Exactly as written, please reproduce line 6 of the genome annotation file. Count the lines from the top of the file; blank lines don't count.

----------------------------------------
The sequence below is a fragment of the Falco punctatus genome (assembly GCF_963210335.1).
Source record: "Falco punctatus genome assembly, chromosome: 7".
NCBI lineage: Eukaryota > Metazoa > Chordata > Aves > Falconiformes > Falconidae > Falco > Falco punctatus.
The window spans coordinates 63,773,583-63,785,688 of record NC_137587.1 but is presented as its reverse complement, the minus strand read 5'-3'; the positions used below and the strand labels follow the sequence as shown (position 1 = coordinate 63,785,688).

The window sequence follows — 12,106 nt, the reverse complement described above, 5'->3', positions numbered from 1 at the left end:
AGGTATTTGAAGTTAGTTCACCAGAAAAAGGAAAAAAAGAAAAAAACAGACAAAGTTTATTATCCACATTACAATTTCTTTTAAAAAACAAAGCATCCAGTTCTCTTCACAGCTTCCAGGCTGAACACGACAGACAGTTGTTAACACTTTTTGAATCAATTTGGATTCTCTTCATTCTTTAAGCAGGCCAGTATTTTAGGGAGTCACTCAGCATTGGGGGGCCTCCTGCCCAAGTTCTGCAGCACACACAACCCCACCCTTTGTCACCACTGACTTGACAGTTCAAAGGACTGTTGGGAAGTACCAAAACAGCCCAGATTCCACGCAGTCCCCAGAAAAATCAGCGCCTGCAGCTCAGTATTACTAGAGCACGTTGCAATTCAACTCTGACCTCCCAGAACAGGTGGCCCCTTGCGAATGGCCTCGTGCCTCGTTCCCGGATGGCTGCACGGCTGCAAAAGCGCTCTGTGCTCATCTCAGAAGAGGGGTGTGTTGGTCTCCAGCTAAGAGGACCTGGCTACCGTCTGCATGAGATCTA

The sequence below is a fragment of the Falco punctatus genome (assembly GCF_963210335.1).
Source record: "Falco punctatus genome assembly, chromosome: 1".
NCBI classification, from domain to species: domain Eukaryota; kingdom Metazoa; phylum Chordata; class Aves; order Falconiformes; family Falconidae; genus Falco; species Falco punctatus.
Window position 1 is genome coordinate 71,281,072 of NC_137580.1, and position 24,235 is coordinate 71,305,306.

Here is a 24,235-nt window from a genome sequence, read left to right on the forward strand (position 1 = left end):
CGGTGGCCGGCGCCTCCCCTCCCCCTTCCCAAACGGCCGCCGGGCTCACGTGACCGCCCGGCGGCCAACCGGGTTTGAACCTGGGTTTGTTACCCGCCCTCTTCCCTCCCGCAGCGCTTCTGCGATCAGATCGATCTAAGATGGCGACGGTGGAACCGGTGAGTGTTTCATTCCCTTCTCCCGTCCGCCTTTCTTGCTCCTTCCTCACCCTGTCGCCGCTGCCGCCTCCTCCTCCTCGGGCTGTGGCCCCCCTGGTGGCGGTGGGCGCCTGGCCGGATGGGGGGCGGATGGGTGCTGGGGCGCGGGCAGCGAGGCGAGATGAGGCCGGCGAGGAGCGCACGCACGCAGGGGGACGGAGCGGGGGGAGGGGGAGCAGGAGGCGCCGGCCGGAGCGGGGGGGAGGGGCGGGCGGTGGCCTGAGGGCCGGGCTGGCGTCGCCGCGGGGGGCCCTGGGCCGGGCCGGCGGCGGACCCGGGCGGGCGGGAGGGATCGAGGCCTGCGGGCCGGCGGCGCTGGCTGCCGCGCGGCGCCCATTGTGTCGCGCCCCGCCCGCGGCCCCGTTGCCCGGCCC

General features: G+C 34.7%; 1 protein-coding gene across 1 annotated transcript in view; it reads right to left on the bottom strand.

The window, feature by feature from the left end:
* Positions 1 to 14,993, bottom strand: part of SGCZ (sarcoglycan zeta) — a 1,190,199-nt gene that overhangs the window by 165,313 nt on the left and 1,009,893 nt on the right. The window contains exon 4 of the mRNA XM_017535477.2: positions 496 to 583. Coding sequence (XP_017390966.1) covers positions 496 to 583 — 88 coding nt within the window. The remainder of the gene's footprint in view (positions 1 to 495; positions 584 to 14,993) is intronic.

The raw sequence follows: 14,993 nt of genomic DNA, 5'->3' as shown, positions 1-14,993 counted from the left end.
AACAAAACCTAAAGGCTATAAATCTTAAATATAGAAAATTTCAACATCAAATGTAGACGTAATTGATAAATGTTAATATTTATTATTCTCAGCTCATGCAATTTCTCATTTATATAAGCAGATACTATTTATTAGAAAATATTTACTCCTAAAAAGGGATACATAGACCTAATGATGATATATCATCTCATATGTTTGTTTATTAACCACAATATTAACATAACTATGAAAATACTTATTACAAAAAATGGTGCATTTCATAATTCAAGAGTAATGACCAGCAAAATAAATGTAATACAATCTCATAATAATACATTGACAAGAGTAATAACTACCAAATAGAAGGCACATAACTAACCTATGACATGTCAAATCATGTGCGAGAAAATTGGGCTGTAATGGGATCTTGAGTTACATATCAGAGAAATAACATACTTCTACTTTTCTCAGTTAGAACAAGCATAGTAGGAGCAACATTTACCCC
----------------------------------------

AGGTATTTGAAGTTAGTTCACCAGAAAAAGGAAAAAAAGAAAAAAACAGACAAAGTTTATTATCCACATTACAATTTCTTTTAAAAAACAAAGCATCCAGTTCTCTTCACAGCTTCCAGGCTGAACACGACAGACAGTTGTTAACACTTTTTGAATCAATTTGGATTCTCTTCATTCTTTAAGCAGGCCAGTATTTTAGGGAGTCACTCAGCATTGGGGGGCCTCCTGCCCAAGTTCTGCAGCACACACAACCCCACCCTTTGTCACCACTGACTTGACAGTTCAAAGGACTGTTGGGAAGTACCAAAACAGCCCAGATTCCACGCAGTCCCCAGAAAAATCAGCGCCTGCAGCTCAGTATTACTAGAGCACGTTGCAATTCAACTCTGACCTCCCAGAACAGGTGGCCCCTTGCGAATGGCCTCGTGCCTCGTTCCCGGATGGCTGCACGGCTGCAAAAGCGCTCTGTGCTCATCTCAGAAGAGGGGTGTGTTGGTCTCCAGCTAAGAGGACCTGGCTACCGTCTGCATGAGATCTA